3 posts from January 2018

Aurelius Seeks a Do-Over; Puerto Rico and the Appointments Clause Litigation

posted by Melissa Jacoby

The lives of Puerto Rico residents remain profoundly disrupted by the aftermath of Hurricane Maria measured by metrics such as electricity, clean water, and health care access, with death tolls mounting. This week, though, in a federal court hearing on January 10, 2018, Puerto Rico has the extra burden of confronting Hurricane Aurelius.

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The Hausmann Addendum to the Roosevelt Corollary to the Monroe Doctrine

posted by Mark Weidemaier

Mark Weidemaier & Mitu Gulati

Ricardo Hausmann, Harvard economist and former Venezuelan Planning Minister, has been a thorn in the side of the Maduro administration. His blog posts at Project Syndicate condemning the Maduro administration’s continued payment of bondholders while the people of Venezuela starve may well have deterred new lending to the regime. Among other things, Hausmann-induced opprobrium at Goldman Sachs’s infamous "hunger bond"—now trading at a deep discount--has scared many in the market. For more background, check out Cardiff Garcia’s FT podcast interview with Hausmann.

Hausmann’s latest Project Syndicate post goes well beyond complaining about the ethics of Wall Street bond investors. Hausmann first sets out his view of the political realities, in which Maduro’s manipulation of elections and co-option of the military negate any realistic chance for the political opposition to overthrow the regime, notwithstanding U.S. economic sanctions. Given the severe humanitarian crisis, astonishing depletion of national wealth, rampant inflation, widespread corruption, and other harms inflicted or exacerbated by the Maduro regime, Hausmann advocates military action by the United States and like-minded nations. The other nations presumably include countries like Peru, Colombia, Honduras, Argentina, and Chile, all signatories to the Lima declaration condemning the Maduro regime.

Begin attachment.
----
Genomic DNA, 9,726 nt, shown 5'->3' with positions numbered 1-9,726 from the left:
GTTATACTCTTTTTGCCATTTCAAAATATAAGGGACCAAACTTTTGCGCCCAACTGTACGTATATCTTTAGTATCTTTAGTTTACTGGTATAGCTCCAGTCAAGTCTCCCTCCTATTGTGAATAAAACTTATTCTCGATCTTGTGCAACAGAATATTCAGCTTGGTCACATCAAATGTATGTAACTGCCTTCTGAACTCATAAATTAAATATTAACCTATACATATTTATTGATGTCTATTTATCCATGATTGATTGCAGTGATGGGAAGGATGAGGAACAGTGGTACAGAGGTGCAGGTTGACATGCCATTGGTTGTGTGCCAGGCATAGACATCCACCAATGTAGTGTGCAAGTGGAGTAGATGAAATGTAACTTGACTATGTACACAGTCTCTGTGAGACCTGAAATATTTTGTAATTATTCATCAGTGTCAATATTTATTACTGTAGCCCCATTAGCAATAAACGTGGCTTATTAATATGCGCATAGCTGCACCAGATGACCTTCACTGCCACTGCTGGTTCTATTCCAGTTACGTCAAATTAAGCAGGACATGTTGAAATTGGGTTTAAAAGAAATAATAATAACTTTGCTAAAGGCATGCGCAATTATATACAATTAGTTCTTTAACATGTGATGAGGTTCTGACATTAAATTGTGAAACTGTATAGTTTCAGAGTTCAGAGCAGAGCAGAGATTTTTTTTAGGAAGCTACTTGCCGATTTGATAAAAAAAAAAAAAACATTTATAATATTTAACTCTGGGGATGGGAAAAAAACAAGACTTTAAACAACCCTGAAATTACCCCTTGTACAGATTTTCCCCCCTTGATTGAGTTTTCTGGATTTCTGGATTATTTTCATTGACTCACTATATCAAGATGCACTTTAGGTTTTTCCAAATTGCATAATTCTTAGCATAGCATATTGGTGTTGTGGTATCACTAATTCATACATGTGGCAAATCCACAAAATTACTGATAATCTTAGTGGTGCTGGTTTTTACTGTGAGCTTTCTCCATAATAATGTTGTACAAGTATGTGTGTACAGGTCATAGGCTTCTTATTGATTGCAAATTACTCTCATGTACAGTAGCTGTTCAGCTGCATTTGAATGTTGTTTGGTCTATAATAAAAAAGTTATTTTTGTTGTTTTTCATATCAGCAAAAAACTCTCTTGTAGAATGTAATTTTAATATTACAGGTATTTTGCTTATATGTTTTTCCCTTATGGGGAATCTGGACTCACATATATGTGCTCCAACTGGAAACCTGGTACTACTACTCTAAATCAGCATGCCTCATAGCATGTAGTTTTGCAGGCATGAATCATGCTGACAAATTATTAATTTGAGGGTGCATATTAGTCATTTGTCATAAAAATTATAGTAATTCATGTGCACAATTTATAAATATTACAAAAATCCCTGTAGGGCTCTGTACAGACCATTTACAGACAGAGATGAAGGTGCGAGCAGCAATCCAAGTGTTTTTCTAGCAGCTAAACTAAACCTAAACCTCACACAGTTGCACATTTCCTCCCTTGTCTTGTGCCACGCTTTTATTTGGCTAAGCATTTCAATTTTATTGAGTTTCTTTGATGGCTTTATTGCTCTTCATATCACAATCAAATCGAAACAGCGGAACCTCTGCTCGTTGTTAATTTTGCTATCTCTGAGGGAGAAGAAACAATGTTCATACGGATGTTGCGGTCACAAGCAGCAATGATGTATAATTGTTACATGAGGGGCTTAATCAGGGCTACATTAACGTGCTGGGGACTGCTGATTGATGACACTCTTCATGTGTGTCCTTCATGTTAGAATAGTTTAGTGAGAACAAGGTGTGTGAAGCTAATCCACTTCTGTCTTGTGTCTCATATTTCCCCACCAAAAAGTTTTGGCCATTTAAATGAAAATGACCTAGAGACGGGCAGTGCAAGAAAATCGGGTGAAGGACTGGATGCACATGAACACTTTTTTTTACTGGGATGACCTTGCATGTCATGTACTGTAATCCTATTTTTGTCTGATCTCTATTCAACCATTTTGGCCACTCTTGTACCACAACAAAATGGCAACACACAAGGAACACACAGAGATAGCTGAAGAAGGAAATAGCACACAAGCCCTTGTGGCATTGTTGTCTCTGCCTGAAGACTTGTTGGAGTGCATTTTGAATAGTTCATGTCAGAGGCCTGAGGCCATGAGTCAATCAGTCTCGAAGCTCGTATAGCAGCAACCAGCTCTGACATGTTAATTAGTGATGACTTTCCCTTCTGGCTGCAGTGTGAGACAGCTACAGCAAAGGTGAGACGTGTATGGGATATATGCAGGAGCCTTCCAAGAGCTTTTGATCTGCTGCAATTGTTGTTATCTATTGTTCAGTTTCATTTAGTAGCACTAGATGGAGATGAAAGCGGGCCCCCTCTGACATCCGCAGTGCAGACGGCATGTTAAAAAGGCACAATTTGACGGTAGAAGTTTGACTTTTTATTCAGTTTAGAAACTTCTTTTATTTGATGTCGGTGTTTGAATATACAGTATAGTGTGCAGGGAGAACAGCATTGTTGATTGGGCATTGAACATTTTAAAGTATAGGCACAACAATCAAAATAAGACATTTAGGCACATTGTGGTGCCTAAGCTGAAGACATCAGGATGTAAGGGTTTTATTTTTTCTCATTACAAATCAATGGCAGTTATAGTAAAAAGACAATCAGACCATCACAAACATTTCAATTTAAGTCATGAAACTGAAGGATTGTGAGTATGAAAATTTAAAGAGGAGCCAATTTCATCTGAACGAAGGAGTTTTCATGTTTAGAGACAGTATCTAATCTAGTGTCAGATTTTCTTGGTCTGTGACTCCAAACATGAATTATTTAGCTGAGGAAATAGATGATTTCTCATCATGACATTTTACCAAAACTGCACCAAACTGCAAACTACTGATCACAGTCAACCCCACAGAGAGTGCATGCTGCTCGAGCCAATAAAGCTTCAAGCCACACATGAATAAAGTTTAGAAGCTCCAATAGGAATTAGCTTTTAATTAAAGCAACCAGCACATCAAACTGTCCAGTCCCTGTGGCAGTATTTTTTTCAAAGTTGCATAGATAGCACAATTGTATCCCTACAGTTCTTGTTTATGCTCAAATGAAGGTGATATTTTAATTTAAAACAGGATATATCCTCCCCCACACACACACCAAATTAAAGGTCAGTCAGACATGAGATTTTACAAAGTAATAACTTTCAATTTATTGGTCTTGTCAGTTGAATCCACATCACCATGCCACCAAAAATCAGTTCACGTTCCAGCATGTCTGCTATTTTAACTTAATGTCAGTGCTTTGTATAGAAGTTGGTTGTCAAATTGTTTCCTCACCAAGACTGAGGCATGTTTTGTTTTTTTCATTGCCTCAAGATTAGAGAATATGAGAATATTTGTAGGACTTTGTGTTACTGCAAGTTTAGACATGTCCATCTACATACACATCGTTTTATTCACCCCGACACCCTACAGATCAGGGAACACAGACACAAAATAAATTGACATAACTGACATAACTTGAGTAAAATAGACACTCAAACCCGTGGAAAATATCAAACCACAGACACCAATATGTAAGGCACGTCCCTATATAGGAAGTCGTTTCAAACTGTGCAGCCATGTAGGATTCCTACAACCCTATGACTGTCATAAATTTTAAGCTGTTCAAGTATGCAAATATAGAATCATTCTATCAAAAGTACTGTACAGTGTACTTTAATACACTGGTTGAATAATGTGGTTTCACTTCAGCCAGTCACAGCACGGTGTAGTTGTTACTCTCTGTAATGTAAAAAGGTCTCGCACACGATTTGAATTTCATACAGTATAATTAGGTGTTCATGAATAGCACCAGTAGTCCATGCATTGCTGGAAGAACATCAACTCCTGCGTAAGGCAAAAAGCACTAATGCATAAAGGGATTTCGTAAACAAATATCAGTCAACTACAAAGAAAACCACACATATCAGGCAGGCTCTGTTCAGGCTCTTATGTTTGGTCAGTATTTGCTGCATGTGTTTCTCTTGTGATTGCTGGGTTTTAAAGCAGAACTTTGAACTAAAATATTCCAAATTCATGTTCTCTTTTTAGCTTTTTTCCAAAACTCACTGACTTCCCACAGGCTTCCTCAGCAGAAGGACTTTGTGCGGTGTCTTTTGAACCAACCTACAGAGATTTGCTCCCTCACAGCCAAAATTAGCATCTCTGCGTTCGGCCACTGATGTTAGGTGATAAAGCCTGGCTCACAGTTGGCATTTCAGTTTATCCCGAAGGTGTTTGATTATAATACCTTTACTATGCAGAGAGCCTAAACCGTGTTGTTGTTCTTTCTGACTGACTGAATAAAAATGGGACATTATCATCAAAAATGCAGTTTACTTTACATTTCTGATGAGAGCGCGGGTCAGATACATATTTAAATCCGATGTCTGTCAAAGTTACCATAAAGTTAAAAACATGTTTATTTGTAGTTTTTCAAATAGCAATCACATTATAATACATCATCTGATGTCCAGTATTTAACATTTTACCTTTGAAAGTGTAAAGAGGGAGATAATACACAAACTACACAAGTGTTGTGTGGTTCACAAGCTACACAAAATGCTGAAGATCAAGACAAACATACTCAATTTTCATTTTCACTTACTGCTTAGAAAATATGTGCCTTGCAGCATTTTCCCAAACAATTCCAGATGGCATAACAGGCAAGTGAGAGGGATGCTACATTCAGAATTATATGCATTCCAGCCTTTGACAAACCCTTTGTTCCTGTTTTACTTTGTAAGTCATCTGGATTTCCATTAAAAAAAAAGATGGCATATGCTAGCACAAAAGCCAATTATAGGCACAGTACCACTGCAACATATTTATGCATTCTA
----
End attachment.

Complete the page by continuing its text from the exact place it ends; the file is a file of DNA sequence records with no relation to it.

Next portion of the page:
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Implications of the Third Circuit’s Crystallex Decision

posted by Mark Weidemaier

Mark Weidemaier & Mitu Gulati

On Wednesday, the Third Circuit granted Venezuela a victory in its ongoing settled-but-not-settled litigation with Crystallex. The case deals with a limited issue: Whether Delaware law imposes liability for the fraudulent transfer of an asset on an entity that is not itself a debtor.  We want to use this post to speculate a bit about the implications the decision may have for the bigger Venezuelan debt drama. If the new decision is important, it is because it signals something about the receptivity of US courts toward claims that Venezuela, PDVSA, and perhaps US entities like CITGO are “alter egos.” We disagree a bit about that question. But first, some background on this aspect of the Crystallex case.

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